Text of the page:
IE 11 is not supported. For an optimal experience visit our site on another browser.

Capitol riot suspect wants GPS monitor removed, citing loud beeping in front of clients

Gabriel Garcia's lawyers say the tracking device is also a safety hazard for the business owner.

Attorneys for a former Army captain charged with breaching the Capitol on Jan. 6 are asking that his ankle monitor be removed because its random beeping could lead to embarrassing interactions with prospective business clients.

The GPS device also is a safety hazard, said lawyers for Gabriel Augustin Garcia, a Florida man who was arrested in January.

“The monitor has randomly started beeping loudly around potential clients, immediately followed by an embarrassing phone call from pretrial services asking for his exact location,” the lawyers said in court documents filed earlier this month.

“The monitor around his ankle is unsafe and a work hazard; he climbs ladders and the GPS monitor often gets stuck on the next ladder step when climbing; one time, he almost fell off a ladder.”

Gabriel Augustin Garcia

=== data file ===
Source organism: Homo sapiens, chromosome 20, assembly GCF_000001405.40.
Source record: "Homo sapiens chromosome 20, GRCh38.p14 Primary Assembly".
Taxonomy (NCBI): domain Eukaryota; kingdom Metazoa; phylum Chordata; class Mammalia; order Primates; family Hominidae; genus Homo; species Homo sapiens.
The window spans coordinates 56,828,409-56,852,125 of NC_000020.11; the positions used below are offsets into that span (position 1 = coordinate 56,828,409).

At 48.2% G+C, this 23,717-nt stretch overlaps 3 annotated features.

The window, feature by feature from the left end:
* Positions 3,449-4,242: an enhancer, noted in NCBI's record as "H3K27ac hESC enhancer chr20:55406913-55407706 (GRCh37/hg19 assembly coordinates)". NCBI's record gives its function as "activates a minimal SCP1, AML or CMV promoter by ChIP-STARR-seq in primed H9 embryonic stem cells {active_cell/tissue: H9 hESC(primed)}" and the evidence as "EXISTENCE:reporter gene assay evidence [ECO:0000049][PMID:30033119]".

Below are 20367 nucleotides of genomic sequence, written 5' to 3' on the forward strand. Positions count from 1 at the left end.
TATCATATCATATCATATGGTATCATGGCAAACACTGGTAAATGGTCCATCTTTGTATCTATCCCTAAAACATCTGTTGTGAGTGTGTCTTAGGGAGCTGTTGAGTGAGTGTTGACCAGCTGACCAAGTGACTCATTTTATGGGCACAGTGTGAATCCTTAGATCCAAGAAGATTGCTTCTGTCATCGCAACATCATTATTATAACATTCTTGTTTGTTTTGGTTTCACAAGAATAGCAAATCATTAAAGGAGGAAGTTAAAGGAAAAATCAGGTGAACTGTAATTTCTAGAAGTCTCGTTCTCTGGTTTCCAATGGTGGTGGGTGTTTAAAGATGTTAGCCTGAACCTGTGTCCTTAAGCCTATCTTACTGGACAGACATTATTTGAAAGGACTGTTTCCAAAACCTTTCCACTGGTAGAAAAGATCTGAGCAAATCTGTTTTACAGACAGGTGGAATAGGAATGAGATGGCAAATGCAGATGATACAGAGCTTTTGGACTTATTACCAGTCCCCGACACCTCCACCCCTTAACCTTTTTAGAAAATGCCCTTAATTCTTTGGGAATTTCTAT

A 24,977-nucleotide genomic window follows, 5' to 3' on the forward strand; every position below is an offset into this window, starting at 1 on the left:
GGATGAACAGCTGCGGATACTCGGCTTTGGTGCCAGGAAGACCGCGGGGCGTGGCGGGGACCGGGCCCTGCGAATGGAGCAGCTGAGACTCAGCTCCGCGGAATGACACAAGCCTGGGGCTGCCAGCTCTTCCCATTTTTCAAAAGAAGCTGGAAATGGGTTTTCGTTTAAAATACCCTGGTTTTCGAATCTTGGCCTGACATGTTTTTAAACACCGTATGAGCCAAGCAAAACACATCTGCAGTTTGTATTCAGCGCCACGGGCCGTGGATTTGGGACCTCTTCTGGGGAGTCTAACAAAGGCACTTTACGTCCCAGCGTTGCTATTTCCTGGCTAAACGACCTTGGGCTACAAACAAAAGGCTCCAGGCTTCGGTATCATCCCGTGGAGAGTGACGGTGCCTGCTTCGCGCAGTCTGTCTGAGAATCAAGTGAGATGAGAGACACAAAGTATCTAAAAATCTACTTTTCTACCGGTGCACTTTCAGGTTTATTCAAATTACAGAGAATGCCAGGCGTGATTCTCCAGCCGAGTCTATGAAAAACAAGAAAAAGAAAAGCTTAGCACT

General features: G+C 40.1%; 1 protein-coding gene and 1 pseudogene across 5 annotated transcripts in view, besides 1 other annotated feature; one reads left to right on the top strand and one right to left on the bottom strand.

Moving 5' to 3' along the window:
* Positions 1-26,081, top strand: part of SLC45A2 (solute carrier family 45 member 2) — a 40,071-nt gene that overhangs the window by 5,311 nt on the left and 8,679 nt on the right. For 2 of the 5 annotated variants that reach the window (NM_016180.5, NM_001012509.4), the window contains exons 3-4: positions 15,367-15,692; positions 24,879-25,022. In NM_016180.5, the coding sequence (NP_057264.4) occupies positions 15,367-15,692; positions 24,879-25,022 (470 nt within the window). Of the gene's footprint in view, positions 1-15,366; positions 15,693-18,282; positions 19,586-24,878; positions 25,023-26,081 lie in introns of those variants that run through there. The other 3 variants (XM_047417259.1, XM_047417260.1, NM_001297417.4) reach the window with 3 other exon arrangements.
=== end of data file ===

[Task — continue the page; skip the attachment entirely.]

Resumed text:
Gabriel Augustin Garcia.Department of Justice

Garcia owns a Miami roofing business, Supreme Aluminum Florida, that employs 14 workers, the lawyers said in the documents.

Garcia, who is free on bond, has been charged with several crimes related to the Jan. 6 riot, including obstruction of an official proceeding and demonstrating in a Capitol building, according to the U.S. Department of Justice. He has pleaded not guilty.

According to an FBI statement of facts, Garcia uploaded videos to Facebook while inside the building during the riot.

"We just went ahead and stormed the Capitol. It's about to get ugly," Garcia says in a video, according to the document.

At another time, he encouraged people to "storm this s---," called Capitol Police officers "traitors" and while in the Rotunda said, "Nancy come out and play," according to the FBI. The latter was an apparent reference to House Speaker Nancy Pelosi.

Garcia allegedly said, "Free Enrique," an apparent reference to the criminally charged Proud Boys leader Enrique Tarrio of Miami, the FBI said.

Garcia’s lawyers said in court documents that federal prosecutors “oppose” the motion to remove the GPS monitor.

One of Garcia’s attorneys, Aubrey Webb, said in an emailed statement Friday there was "no reason" he should have to wear a GPS monitoring bracelet.

"He is neither charged with committing any violence upon anyone nor destroying any property,” Webb said. “He is a small business owner, presumed innocent, and has no criminal history.

Garcia ran for office as a Republican last year, to be a state representative in the Miami-Dade area, NBC Miami reported. He lost in the primary by more than 17 percentage points, according to state election records.